“Back then, there were already some established wine distributors in Singapore, and not that many new wine importers. It was a tough market,” she recalled. “French wines were the most popular at that time. People were not really ready to explore New World wines, and hotels and restaurants – our main customers – were dependent on such consumer tastes. So we carried mainly French and Spanish wines, and also a few Italian wines.”

In 2013, Santoso took over the company after she parted ways with her husband. As she came from a finance background and was hitherto managing the backend operations of the business, she had to adapt to her new leadership role.

That meant spending more time visiting wineries and wine fairs around the world to discover new brands, and building relationships with her clients. Her previous experience with bottom line management came in handy, though.

Most of the wines Santoso carries still hail from Old World regions but a small number of brands come from New World areas. (Photo: Alvin Teo)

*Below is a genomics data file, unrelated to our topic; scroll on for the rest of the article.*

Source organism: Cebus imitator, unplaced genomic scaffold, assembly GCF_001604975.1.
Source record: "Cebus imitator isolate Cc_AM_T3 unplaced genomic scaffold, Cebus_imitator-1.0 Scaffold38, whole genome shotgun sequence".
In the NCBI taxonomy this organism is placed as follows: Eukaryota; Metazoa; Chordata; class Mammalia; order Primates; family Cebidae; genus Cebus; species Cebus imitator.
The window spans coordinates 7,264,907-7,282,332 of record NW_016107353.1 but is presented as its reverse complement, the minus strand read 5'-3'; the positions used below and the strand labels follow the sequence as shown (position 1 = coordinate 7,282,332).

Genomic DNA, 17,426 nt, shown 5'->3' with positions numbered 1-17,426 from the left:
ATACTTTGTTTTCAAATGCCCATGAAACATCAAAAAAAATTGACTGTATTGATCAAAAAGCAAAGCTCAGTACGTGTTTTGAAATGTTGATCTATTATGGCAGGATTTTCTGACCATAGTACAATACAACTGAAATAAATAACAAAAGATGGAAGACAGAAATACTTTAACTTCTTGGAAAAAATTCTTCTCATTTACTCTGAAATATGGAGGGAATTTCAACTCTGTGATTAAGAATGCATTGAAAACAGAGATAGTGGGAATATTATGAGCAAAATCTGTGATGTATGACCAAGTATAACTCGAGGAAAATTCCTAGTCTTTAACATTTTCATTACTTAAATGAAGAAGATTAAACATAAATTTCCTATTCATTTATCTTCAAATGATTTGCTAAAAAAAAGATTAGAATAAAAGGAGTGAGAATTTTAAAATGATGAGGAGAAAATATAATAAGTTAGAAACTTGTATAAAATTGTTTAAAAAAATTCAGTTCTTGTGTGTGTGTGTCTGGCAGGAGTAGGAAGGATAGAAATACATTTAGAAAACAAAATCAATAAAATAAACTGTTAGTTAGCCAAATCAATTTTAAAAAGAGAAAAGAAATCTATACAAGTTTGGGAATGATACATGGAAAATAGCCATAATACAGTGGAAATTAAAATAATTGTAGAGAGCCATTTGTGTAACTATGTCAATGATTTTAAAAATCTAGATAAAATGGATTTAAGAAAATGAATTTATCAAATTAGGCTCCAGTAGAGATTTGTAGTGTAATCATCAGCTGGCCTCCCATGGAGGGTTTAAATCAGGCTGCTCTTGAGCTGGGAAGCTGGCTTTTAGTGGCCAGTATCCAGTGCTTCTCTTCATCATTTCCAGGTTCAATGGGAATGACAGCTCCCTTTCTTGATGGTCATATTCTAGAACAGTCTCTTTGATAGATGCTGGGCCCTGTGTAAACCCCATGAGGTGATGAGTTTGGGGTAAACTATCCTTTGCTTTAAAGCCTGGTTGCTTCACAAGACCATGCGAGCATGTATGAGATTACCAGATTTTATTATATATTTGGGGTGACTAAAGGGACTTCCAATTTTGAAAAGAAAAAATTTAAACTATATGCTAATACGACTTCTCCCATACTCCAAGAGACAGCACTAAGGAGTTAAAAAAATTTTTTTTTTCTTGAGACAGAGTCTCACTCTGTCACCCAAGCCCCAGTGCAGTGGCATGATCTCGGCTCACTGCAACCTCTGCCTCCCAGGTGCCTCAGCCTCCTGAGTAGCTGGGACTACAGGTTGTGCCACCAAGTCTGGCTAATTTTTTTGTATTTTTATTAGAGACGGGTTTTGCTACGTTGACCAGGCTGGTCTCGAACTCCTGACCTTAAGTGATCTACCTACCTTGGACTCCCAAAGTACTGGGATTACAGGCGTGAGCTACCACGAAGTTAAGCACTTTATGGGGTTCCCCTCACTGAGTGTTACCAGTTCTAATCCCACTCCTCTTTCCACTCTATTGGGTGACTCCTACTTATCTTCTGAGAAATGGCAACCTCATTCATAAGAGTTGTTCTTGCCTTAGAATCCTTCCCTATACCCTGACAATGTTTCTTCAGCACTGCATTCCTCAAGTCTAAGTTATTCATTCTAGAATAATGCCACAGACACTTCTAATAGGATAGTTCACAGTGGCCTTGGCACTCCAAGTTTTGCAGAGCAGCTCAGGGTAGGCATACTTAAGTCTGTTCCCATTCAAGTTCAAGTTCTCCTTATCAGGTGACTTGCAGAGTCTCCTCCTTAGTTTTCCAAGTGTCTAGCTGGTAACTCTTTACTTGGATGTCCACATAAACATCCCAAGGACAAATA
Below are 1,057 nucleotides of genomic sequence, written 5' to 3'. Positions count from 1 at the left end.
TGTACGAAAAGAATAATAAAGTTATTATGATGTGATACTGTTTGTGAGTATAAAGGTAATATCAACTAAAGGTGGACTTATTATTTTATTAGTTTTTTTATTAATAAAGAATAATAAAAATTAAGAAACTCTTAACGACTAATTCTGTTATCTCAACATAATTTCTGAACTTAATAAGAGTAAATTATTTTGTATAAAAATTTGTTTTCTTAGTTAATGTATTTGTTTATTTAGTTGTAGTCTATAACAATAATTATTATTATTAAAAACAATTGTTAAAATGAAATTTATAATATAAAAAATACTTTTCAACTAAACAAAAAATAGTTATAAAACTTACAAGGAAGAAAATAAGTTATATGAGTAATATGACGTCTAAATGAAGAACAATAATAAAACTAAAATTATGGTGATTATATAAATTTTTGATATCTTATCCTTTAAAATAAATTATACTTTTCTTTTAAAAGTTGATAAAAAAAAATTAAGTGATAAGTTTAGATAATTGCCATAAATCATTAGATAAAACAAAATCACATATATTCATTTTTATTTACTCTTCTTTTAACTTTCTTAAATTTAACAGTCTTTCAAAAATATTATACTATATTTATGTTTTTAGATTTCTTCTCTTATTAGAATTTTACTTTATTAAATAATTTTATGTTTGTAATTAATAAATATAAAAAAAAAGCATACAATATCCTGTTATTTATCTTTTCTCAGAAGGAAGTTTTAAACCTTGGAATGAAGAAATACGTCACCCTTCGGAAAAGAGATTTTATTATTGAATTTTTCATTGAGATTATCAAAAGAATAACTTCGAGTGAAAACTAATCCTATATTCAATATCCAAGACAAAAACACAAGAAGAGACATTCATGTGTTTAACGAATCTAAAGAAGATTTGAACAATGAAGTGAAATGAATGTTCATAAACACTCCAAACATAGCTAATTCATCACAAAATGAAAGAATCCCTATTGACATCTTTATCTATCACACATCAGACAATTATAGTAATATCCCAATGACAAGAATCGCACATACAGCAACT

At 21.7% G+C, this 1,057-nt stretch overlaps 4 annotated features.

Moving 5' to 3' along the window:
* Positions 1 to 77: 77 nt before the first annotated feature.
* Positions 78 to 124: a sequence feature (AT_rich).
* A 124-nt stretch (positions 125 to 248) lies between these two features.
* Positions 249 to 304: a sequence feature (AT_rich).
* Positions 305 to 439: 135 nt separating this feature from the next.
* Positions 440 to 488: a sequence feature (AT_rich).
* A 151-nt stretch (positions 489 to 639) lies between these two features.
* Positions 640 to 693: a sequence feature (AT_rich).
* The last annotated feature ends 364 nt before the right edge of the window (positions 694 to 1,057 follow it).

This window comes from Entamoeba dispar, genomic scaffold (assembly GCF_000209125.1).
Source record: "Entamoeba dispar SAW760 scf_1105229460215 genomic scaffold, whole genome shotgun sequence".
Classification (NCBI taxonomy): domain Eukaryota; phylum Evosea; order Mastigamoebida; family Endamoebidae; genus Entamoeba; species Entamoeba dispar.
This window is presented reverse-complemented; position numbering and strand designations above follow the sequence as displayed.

“Doing a wine business in Singapore takes more than just a passion for wines,” she said. “Sometimes people forget about the financial aspect of it because you don’t see the numbers. But in any business, cashflow projection is very important. The numbers tell you what works and what doesn’t.”

Today, she runs a lean team of 12 staff. The company’s portfolio consists of 70 brands, including top names like Tertre Roteboeuf from Bordeaux, and Alvaro Palacios and Emilio Moro from Spain. Most of the wines still hail from Old World regions but a small number of brands come from New World areas, such as Miles from Nowhere from Australia’s Margaret River, and Mt Difficulty from New Zealand’s Central Otago.